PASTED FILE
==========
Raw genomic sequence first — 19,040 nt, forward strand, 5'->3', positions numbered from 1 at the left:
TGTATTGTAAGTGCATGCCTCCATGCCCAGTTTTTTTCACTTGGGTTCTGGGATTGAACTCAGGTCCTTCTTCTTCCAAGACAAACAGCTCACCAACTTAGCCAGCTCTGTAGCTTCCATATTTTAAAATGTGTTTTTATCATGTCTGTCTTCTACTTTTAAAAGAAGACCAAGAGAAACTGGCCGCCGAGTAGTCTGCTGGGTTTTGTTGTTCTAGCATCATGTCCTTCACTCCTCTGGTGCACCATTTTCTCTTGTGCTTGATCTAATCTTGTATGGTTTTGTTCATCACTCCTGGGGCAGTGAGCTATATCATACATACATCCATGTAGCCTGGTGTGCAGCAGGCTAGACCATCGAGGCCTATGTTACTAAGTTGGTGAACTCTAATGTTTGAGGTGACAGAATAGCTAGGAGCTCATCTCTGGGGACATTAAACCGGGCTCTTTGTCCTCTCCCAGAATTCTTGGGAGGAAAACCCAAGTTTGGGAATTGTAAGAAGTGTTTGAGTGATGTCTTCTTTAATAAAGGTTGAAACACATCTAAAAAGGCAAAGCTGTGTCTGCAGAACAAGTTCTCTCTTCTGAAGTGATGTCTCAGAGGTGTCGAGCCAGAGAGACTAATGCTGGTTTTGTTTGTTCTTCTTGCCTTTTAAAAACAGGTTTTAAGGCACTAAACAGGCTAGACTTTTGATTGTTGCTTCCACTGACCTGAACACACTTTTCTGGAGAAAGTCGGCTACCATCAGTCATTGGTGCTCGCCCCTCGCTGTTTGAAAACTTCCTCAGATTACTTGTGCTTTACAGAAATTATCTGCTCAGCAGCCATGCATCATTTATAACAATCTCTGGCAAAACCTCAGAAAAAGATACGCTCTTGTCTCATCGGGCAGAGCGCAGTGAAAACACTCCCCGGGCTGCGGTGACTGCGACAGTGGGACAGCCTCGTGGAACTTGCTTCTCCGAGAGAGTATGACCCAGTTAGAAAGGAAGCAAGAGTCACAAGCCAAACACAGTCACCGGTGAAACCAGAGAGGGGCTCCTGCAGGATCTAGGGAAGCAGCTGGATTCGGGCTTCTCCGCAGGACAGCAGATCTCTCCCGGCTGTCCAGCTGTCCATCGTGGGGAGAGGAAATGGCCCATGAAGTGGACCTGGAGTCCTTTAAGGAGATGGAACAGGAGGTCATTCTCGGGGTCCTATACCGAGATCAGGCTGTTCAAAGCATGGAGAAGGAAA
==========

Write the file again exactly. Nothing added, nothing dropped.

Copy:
Raw genomic sequence first — 19,040 nt, forward strand, 5'->3', positions numbered from 1 at the left:
TGTATTGTAAGTGCATGCCTCCATGCCCAGTTTTTTTCACTTGGGTTCTGGGATTGAACTCAGGTCCTTCTTCTTCCAAGACAAACAGCTCACCAACTTAGCCAGCTCTGTAGCTTCCATATTTTAAAATGTGTTTTTATCATGTCTGTCTTCTACTTTTAAAAGAAGACCAAGAGAAACTGGCCGCCGAGTAGTCTGCTGGGTTTTGTTGTTCTAGCATCATGTCCTTCACTCCTCTGGTGCACCATTTTCTCTTGTGCTTGATCTAATCTTGTATGGTTTTGTTCATCACTCCTGGGGCAGTGAGCTATATCATACATACATCCATGTAGCCTGGTGTGCAGCAGGCTAGACCATCGAGGCCTATGTTACTAAGTTGGTGAACTCTAATGTTTGAGGTGACAGAATAGCTAGGAGCTCATCTCTGGGGACATTAAACCGGGCTCTTTGTCCTCTCCCAGAATTCTTGGGAGGAAAACCCAAGTTTGGGAATTGTAAGAAGTGTTTGAGTGATGTCTTCTTTAATAAAGGTTGAAACACATCTAAAAAGGCAAAGCTGTGTCTGCAGAACAAGTTCTCTCTTCTGAAGTGATGTCTCAGAGGTGTCGAGCCAGAGAGACTAATGCTGGTTTTGTTTGTTCTTCTTGCCTTTTAAAAACAGGTTTTAAGGCACTAAACAGGCTAGACTTTTGATTGTTGCTTCCACTGACCTGAACACACTTTTCTGGAGAAAGTCGGCTACCATCAGTCATTGGTGCTCGCCCCTCGCTGTTTGAAAACTTCCTCAGATTACTTGTGCTTTACAGAAATTATCTGCTCAGCAGCCATGCATCATTTATAACAATCTCTGGCAAAACCTCAGAAAAAGATACGCTCTTGTCTCATCGGGCAGAGCGCAGTGAAAACACTCCCCGGGCTGCGGTGACTGCGACAGTGGGACAGCCTCGTGGAACTTGCTTCTCCGAGAGAGTATGACCCAGTTAGAAAGGAAGCAAGAGTCACAAGCCAAACACAGTCACCGGTGAAACCAGAGAGGGGCTCCTGCAGGATCTAGGGAAGCAGCTGGATTCGGGCTTCTCCGCAGGACAGCAGATCTCTCCCGGCTGTCCAGCTGTCCATCGTGGGGAGAGGAAATGGCCCATGAAGTGGACCTGGAGTCCTTTAAGGAGATGGAACAGGAGGTCATTCTCGGGGTCCTATACCGAGATCAGGCTGTTCAAAGCATGGAGAAGGAAA